F: Can you tell us a bit about you and how Scribble and Daub came to be?
CK. I often say Scribble & Daub is what my seven year old self would have wanted to do when she grew up, but it's been quite a convoluted journey to get here. I have always loved drawing and beautiful things, but the first part of my adult life was spent working with artists rather than being one, as a curator in the contemporary art world. After several years at a gallery in Edinburgh, wanderlust won out and I spent a year travelling in the Americas with my husband. When we came home, we moved to our cottage in East Sussex and set about creating a new life for ourselves. I made a card for a friend who was getting married in the Scottish Highlands, and he called me a few weeks later to say how much he'd liked it. At the time he was running the design bookshop at Edinburgh's Fruitmarket Gallery which for those who don't know it, is equivalent to somewhere like London's Whitechapel Gallery – and would I make some for the shop. I sent a small batch off and he called a few days later to say they'd all sold, and could I make 100 more, and that was how it all began. I realised this could be the perfect way to combine creative work and family life and so, deciding to start at the top, I penned what I hoped was a charming letter to Liberty with some samples and they placed an order immediately. From there, it has just grown and grown, albeit slowly, as we have also had three children in that time.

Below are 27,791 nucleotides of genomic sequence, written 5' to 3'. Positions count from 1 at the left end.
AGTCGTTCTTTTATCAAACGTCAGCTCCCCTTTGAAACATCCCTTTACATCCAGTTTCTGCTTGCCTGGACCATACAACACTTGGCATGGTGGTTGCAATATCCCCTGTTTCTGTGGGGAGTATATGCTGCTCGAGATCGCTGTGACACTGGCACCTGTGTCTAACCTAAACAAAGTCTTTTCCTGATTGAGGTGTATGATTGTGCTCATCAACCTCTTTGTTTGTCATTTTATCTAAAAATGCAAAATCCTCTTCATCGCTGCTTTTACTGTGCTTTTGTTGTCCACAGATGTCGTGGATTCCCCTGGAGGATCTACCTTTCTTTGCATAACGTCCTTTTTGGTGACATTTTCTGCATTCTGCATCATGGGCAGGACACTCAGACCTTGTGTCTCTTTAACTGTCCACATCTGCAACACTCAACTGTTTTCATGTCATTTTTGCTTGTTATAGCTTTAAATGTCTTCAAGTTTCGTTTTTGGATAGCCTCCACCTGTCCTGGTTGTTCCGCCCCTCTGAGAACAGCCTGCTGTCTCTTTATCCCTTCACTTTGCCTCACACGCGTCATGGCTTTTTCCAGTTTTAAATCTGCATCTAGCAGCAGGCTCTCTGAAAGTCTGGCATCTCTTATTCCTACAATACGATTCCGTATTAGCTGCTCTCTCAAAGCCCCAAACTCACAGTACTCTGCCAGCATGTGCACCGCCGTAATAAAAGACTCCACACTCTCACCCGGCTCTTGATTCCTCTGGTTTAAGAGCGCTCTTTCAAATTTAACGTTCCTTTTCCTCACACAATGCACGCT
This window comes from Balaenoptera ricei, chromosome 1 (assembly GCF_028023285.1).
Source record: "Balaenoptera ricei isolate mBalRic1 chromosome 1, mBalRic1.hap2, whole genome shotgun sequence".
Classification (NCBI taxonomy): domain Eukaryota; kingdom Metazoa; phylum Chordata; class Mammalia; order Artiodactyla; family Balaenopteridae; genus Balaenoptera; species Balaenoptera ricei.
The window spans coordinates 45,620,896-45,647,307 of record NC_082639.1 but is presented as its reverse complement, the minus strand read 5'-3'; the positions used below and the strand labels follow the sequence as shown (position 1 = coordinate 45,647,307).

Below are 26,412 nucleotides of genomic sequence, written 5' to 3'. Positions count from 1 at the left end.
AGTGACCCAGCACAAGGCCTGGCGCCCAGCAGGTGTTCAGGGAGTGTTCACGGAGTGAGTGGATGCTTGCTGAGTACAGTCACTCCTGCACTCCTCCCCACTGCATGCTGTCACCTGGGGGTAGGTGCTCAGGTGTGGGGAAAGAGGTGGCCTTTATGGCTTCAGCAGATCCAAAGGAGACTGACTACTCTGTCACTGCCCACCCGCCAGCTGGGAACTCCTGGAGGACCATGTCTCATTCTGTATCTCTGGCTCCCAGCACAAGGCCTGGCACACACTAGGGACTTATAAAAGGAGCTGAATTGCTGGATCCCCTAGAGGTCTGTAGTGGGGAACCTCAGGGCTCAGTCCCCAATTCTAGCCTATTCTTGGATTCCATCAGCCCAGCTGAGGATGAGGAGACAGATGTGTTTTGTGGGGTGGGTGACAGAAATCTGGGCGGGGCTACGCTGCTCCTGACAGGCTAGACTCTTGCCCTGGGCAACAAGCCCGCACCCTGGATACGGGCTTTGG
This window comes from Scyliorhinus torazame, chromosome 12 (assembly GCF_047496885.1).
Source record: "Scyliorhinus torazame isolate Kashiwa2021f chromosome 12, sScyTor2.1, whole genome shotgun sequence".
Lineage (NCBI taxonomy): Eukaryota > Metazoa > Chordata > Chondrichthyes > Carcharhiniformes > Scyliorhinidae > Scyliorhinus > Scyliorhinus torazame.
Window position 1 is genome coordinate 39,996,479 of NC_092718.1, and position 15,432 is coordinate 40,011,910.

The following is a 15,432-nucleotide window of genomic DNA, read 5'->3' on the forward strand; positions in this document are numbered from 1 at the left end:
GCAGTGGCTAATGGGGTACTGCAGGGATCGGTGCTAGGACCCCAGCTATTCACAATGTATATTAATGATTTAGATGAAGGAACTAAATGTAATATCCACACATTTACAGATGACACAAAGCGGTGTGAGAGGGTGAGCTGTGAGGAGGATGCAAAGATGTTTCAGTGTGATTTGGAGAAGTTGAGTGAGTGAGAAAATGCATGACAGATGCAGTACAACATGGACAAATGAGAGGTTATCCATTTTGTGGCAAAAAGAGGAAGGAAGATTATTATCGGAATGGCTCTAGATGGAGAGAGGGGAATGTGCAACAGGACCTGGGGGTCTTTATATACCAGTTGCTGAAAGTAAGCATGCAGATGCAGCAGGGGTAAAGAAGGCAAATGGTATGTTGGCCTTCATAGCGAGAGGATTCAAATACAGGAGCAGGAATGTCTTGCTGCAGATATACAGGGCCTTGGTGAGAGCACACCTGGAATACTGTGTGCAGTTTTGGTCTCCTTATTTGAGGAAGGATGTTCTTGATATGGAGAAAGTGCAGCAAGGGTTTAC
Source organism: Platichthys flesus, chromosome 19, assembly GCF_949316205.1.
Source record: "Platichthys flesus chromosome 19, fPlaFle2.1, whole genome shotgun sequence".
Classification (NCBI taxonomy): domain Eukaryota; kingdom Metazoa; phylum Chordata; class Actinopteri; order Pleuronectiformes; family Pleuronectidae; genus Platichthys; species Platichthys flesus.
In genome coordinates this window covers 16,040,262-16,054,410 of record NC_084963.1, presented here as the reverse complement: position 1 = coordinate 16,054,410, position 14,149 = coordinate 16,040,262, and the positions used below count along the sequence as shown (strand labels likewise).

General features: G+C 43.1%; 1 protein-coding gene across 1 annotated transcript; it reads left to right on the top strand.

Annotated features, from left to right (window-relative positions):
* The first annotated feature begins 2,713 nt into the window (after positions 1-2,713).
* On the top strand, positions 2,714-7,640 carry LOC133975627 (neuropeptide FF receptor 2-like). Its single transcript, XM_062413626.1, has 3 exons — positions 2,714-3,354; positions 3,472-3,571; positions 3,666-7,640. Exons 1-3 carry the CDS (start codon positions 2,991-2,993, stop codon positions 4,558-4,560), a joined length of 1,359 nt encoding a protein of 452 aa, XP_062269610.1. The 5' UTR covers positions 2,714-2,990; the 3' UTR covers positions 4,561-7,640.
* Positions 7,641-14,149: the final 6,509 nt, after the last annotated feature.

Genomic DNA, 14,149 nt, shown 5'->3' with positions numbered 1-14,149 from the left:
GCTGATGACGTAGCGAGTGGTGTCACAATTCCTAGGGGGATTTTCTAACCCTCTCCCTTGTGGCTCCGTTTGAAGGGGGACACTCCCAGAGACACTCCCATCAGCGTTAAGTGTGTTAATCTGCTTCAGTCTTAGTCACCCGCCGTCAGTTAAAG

F. Can you explain how #youarewhatyougive works?
CK. I studied Social Anthropology at University and spent a lot of time researching gifting in different cultures, how important it is for creating and maintaining social bonds. Lewis Hyde's book The Gift is fascinating on the subject. 'You are what you give' is Scribble & Daub's guiding principle and informs everything we do, from the things we make to the way we pack and send out orders beautifully wrapped in coloured tissue with a handwritten note. We create our cards to be little gifts in themselves: letterpress printed from my original dip pen and ink drawings, they are then individually hand-painted one by one in our studio, a tiny art work to enhance any present or as a sweet little gift in itself. Presents don't have to be expensive or extravagant to be cherished and meaningful, and the act of putting pen to paper and sending someone a note can be one of the best presents you can give if you choose a lovely card, particularly now when we are so physically distant from one another. If you want to mark yourself out as a person of style and substance, then give, and give well. During Lockdown, I began a weekly You Are What You Give competition, drawing an original card each week which I posted to Instagram for someone to win and send either to themselves, or to someone they loved.